Author(s): Lee WA, Buchanan TS, Rogers MW
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Abstract Nine standing subjects performed unilateral arm flexion movements over an eight-fold range of speeds, under two behavioral conditions. In the visually-guided condition, a visual target informed subjects about the correct movement speed. Seven subjects also made movements of different speeds during a self-paced condition, without a visual target. Angular displacement and acceleration of the arm, and EMG activity from the hamstrings (HM), erector spinae (ES) and the anterior deltoid (AD) muscles were measured. The following results were observed. Mean rectified amplitudes of EMG activity in HM and ES were typically correlated with the average arm acceleration and presumably the disturbance to posture and/or balance. HM and ES amplitudes were correlated for only six subjects. Functions relating the ratios of HM/ES EMG amplitudes to acceleration varied between subjects. HM onset latencies were highly variable for slow movements and usually lagged movement. For movements above a threshold-like point in acceleration, HM latencies were correlated with arm acceleration and recruited before movement. ES latencies were constant for fast movements, and negatively correlated with acceleration for slower movements. The recruitment order of HM and AD was influenced by the behavioral condition but not by arm acceleration for fast movements. HM and AD were recruited coincidentally for visually-guided movements, while for self-paced movements, HM was recruited before AD. We conclude that for the arm flexion task: HM and ES are not tightly coupled; both behavioral and mechanical conditions affect the recruitment of postural muscles; and postural and focal components of the movement are probably organized by parallel processes.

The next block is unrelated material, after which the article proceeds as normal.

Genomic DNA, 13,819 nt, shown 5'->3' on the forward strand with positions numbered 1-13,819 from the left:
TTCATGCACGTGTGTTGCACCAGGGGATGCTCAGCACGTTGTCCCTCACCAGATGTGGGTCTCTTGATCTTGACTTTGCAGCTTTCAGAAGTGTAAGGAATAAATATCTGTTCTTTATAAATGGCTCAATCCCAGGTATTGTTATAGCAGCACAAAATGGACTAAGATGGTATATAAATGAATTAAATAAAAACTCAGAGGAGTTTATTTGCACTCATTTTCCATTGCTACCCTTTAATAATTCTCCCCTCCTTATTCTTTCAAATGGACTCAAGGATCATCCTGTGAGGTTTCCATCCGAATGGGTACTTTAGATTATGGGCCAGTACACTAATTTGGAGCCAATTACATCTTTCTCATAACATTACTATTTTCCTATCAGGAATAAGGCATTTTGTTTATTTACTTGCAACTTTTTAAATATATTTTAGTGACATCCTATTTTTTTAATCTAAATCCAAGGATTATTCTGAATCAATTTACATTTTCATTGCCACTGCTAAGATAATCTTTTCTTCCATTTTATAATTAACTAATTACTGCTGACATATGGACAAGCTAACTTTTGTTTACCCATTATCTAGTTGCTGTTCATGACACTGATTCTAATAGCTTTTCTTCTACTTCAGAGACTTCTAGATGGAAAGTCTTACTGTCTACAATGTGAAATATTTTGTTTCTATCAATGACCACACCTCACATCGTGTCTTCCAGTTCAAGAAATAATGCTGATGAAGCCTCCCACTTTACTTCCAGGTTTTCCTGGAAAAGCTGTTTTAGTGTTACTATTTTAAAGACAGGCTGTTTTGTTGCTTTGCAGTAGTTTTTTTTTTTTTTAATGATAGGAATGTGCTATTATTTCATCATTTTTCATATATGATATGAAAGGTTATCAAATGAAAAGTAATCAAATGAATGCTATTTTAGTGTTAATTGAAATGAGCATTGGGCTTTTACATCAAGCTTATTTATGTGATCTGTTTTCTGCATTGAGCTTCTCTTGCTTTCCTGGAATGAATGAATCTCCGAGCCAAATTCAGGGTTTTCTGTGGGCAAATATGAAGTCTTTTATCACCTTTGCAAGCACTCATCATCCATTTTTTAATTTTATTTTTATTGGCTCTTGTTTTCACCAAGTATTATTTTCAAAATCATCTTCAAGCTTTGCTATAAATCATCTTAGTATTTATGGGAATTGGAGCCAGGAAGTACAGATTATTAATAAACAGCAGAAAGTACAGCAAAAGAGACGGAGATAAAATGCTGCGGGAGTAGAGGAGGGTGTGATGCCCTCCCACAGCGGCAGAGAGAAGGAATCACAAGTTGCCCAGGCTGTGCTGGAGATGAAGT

This article was published in Exp Brain Res
and referenced in Journal of Novel Physiotherapies